The real trouble with this world of ours is not that it is an unreasonable world, nor even that it is a reasonable one. The commonest kind of trouble is that it is nearly reasonable, but not quite. Life is not an illogicality; yet it is a trap for logicians. It looks just a little more mathematical and regular than it is; its exactitude is obvious, but its inexactitude is hidden; its wildness lies in wait. —Gilbert Keith Chesterton
They were right. As they’d predicted two decades ago in 2013, half of humanity now lives in cities with nearly 60 percent of our world’s population as urban dwellers. Cities have not only grown in size and population, their very interface has changed.
Back then, citizens were enthusiastic about the layered effect of our data so we could search, sort, friend, follow, retrieve, and archive it in the interest of exactitude. Google, Twitter, Foursquare were changing technology — which is to say, culture. These, and more, increased the opportunity for specificity as they decreased the chance for serendipity.
But humans grew uncomfortable. Things got smarter. Time sped up and time compressed as people became more informed, more efficient, more connected, faster. While the rise of the slow (at first, slow food, then slow web, slow cities) began as rhetoric, it took as a movement.
With more inhabitants than ever before, cities had become not a place for human interaction, but for precise location and retrieval. Entering addresses and finding exact points on the map (with recommended walk/drive/transit directions!) left little up to chance. As humans found more, they had less. Media inventors of any notoriety launched apps and services that provided shortcuts: shortcuts to getting lost, shorthand for privacy, short forms of disconnecting.
Meantime, undigital became luxury. Spas, once islands of tranquility and beauty, became islands of undigital luxury goods. Free “off the grid service” services sold out. This pastoral new concord has had an effect. Humans choose longer lines, the slow lane, practice inexact query formation. Because without the slow, the good was not recognizable.
The divide between the connected and unconnected continues to demonstrate an economic discord: those living comfortably are also living un-connectedly. Unubiquitious computing demands have inspired developers to rush to build unconnected communities. The new connected is to be disconnected. Deadspots are the new hotspots.
Moving toward is moving away, and hence, the notion of density and progress has changed. It’s our job to pause, coordinate, and design opportunities for chance.
This thought was first published by The Pastry Box Project
In the future, you have access to all your data. Memory, or the lack thereof, is no longer discussed. It is only assumed, a feature of modern life, since you can now relive all your past data as experiences. But because of “technical constraints,” all of your experiences are taxonomized and merged for ease of efficiency/retrieval. To access your past, then, is to relive each experience — in real time, all at once.
You spend seven weeks holding your iPhone to your ear on hold.
You pull to refresh for seven months, click to refresh for nine.
You miss 30 Thanksgiving dinners restarting your laptop.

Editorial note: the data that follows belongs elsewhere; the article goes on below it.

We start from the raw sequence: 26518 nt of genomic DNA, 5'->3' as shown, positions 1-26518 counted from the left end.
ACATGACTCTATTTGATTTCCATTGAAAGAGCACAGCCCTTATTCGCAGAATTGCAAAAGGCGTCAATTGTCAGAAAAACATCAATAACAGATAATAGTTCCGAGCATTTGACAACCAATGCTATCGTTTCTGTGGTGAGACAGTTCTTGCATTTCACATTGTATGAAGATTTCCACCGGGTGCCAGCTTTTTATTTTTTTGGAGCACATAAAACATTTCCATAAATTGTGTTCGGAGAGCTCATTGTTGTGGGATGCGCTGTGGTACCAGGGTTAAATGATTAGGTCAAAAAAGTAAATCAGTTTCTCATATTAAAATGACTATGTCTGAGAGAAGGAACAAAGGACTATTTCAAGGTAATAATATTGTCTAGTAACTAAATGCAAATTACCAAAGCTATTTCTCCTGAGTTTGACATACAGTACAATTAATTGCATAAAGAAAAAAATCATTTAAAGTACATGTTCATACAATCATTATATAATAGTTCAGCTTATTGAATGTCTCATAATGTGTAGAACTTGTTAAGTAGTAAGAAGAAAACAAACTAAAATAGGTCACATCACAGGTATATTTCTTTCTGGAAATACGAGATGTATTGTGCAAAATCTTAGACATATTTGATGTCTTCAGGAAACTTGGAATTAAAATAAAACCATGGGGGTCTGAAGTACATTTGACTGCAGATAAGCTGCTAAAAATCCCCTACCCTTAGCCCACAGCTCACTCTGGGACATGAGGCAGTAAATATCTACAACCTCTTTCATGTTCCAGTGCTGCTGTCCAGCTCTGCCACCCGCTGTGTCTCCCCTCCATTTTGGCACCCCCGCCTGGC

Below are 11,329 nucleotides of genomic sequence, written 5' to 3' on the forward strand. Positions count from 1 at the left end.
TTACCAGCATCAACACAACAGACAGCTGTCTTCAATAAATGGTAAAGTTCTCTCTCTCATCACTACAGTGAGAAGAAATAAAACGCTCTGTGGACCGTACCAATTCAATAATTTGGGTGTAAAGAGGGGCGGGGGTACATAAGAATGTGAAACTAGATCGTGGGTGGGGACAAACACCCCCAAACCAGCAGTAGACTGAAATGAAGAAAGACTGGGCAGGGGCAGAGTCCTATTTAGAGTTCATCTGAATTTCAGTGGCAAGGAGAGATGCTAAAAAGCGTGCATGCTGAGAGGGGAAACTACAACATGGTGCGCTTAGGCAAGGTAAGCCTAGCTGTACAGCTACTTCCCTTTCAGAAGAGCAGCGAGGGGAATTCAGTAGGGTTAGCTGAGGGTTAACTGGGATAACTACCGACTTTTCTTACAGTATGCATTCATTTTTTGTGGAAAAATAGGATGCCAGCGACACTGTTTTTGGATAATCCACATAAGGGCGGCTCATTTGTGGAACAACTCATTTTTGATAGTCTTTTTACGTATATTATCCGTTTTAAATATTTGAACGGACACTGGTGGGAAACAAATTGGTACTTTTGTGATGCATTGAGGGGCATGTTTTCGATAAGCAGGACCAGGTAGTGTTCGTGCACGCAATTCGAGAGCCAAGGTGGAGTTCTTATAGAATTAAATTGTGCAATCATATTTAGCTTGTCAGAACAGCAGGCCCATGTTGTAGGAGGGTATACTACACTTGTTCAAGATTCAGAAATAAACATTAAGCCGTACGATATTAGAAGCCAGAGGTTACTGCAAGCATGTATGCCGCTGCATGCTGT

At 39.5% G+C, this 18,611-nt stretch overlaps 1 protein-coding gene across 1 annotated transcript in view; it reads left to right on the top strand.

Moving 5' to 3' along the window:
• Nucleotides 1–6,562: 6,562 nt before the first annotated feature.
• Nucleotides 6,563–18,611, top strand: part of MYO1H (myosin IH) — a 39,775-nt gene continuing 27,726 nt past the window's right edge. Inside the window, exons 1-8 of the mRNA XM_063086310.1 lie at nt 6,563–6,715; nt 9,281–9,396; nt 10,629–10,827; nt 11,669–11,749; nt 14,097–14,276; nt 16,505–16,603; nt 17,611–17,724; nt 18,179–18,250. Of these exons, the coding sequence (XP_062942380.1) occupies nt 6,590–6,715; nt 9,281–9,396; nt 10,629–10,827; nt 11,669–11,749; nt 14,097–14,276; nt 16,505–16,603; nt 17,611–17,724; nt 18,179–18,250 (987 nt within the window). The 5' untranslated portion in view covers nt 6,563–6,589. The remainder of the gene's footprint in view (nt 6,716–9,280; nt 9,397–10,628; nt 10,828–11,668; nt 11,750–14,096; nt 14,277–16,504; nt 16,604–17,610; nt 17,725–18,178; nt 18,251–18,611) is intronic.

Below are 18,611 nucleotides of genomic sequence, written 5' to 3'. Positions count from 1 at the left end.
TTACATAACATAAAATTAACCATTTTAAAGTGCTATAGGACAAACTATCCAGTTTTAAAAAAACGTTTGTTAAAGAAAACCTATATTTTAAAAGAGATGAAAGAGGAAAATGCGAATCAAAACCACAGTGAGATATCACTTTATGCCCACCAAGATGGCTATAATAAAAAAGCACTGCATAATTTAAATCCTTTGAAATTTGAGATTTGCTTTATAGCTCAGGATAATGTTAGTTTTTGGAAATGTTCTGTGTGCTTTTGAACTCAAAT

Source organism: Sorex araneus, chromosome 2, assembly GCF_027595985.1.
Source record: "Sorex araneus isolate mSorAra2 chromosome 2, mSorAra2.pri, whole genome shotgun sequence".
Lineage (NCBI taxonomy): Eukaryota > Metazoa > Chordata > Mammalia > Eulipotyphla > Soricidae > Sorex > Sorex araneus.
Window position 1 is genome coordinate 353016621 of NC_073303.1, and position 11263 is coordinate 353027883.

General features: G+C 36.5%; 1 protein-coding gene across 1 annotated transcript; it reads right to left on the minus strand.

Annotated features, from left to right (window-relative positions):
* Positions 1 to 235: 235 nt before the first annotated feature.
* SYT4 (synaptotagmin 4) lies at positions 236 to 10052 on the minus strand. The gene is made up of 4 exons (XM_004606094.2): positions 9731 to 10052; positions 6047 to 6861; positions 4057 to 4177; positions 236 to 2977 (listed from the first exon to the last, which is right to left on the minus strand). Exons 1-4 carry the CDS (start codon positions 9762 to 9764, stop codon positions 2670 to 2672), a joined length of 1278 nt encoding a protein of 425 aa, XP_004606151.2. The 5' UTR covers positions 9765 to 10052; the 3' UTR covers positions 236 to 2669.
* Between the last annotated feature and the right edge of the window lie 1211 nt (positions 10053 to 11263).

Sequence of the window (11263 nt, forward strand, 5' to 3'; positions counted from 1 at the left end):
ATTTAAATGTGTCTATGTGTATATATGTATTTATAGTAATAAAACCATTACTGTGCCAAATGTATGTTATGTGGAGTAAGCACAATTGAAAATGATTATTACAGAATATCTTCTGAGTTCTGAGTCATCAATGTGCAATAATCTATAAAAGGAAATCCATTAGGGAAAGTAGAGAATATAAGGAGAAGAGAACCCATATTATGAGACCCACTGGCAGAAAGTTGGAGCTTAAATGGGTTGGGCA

12 Valentine’s Days restarting your iPhone.
You swipe past iPad ads for 48 hours before ever seeing content.
You deliberate for two hours clicking the back button.
You waste four hours feeling guilty about not accepting invitations.
You go nine whole months accepting LinkedIn recommendations.
Six months seeing who’s followed you on Twitter.
One hour clicking away from ads you clicked accidentally.
For two months you stare at your browser default page.
You power through eight years of anxiety trying to unfriend people on Facebook.
You hunch over your desk for seven months downloading unregistered software.
Three straight weeks stealing someone else’s WiFi.
You tell friends you’re “off the grid” for 48 hours.
You scroll through Twitter for one year without clicking a single link.
There are 16 days you missed the point when your calls are dropped through AT&T.
And 14 hours of confusion as you try to work Skype video.
Three years of watching YouTube videos.
Sixty-five minutes liking.
Forty hours tapping.
Ninety-seven whole days right clicking.
You spend fourteen whole days without contact as you stare at the fail whale.
Three days confused as you update your WordPress install.
Two years behind updating your iPhone apps.
Seventeen months with strained eyes while you debug code.
Two years cursing Adobe Creative Suite.
You spend six months with slumped shoulders as you click “forgot password?”.
You reflect on older times. Passwords were forgotten once, and forgotten again — the next day, the next week, the next month. The thought seems idyllic. A life where small errors are experienced in lovely, small scales — one at a time.
This thought was first published by The Pastry Box Project, and its form taken from and inspired by the first chapter of David Eagleman’s Sum: Forty Tales from the Afterlives
The real trouble with this world of ours is not that it is an unreasonable world, nor even that it is a reasonable one. The commonest kind of trouble is that it is nearly reasonable, but not quite. Life is not an illogicality; yet it is a trap for logicians. It looks just a little more mathematical and regular than it is; its exactitude is obvious, but its inexactitude is hidden; its wildness lies in wait.
—Gilbert Keith Chesterton
by way of Farnam Street
. He continues, “Everywhere in things there is this element of the quiet and incalculable. It escapes the rationalists, but it never escapes till the last moment.”